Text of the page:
Sensorimotor Transformations Underlying Variability in Song Intensity during Drosophila Courtship.

TitleSensorimotor Transformations Underlying Variability in Song Intensity during Drosophila Courtship.
Publication TypeJournal Article
Year of Publication2016
AuthorsCoen, P, Xie, M, Clemens, J, Murthy, M
Date Published2016 Feb 03
KeywordsAnimals, Courtship, Distance Perception, Drosophila, Female, Flight, Animal, Male, Neural Pathways, Photic Stimulation, Sound, Time Factors, Vocalization, Animal

<p>Diverse animal species, from insects to humans, utilize acoustic signals for communication. Studies of the neural basis for song or speech production have focused almost exclusively on the generation of spectral and temporal patterns, but animals can also adjust acoustic signal intensity when communicating. For example, humans naturally regulate the loudness of speech in accord with a visual estimate of receiver distance. The underlying mechanisms for this ability remain uncharacterized in any system. Here, we show that Drosophila males modulate courtship song amplitude with female distance, and we investigate each stage of the sensorimotor transformation underlying this behavior, from the detection of particular visual stimulus features and the timescales of sensory processing to the modulation of neural and muscle activity that generates song. Our results demonstrate an unanticipated level of control in insect acoustic communication and uncover novel computations and mechanisms underlying the regulation of acoustic signal intensity.</p>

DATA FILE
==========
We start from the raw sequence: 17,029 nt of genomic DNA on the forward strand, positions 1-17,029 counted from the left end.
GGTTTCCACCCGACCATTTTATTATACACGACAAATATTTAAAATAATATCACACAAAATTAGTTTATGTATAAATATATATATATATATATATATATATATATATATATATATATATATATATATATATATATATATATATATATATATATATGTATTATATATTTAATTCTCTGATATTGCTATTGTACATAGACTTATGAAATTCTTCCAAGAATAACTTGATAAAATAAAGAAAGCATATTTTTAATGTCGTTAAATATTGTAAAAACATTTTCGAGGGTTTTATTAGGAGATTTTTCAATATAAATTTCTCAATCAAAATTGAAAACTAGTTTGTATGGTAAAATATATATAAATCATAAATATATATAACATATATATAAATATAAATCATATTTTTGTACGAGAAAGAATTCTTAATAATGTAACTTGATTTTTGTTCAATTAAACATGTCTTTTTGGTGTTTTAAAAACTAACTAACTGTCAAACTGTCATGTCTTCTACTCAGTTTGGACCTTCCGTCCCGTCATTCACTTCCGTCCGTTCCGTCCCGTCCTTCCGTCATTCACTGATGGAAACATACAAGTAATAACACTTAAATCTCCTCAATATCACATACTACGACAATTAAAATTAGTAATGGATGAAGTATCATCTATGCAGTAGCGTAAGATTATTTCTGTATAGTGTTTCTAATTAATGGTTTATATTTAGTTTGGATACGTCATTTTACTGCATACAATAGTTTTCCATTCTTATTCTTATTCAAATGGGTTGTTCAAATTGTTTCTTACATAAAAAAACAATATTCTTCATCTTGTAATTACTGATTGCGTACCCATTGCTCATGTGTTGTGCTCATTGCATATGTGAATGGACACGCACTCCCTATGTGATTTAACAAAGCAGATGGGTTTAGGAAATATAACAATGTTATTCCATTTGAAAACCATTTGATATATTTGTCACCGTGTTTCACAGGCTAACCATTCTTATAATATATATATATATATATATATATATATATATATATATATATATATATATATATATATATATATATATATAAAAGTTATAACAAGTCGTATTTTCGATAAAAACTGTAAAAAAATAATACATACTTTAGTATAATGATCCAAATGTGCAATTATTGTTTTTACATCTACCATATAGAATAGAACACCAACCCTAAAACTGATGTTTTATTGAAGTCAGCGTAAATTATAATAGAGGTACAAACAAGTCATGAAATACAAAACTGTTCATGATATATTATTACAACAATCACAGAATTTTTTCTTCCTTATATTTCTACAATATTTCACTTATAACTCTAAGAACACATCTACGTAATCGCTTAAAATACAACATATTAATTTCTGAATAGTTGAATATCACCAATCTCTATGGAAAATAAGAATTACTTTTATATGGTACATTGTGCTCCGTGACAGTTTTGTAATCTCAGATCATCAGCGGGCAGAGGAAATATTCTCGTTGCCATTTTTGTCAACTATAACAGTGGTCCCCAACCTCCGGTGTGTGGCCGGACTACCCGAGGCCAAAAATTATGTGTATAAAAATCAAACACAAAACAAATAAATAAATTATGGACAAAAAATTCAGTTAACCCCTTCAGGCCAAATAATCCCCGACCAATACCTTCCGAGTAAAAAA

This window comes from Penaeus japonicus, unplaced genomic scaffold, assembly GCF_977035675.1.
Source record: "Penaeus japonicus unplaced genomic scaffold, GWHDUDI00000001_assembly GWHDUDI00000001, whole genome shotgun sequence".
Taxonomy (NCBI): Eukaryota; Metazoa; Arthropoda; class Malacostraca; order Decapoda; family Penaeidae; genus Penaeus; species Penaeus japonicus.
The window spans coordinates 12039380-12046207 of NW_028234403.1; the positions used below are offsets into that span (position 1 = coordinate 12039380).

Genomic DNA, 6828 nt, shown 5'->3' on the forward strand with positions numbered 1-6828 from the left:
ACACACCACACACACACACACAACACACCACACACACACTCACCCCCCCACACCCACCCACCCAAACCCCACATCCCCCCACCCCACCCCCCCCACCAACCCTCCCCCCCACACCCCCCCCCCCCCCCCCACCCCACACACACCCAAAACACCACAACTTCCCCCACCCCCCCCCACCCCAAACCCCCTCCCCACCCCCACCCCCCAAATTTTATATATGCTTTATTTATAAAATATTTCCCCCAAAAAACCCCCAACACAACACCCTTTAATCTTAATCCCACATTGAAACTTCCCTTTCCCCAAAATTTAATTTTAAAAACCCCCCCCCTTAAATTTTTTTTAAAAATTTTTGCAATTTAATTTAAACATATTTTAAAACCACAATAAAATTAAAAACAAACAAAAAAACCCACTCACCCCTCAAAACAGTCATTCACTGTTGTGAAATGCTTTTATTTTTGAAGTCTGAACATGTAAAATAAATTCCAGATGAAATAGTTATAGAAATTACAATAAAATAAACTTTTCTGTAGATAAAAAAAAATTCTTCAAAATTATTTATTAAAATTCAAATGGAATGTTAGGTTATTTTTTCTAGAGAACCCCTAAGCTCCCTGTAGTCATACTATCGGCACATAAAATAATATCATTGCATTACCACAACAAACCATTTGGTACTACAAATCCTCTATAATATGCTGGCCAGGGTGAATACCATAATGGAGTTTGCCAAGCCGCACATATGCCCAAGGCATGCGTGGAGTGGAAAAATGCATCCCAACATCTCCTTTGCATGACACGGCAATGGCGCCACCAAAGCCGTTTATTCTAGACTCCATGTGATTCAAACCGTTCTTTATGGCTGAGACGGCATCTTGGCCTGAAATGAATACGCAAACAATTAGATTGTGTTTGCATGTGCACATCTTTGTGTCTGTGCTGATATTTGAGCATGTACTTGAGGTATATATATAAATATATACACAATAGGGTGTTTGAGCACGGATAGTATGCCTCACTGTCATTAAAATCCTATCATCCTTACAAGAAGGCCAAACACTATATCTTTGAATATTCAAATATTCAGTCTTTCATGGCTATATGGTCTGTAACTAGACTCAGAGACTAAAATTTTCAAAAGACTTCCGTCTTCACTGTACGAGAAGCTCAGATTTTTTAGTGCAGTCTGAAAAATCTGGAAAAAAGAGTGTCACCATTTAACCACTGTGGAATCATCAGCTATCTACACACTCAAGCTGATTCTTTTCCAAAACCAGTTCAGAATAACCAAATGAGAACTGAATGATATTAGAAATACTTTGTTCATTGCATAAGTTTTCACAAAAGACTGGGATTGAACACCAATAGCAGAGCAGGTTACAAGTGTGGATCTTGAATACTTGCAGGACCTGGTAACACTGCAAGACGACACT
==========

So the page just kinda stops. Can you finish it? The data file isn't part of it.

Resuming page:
Alternate JournalNeuron
PubMed ID26844835
PubMed Central IDPMC5047376
Grant ListDP2 NS092378 / NS / NINDS NIH HHS / United States
/ / Howard Hughes Medical Institute / United States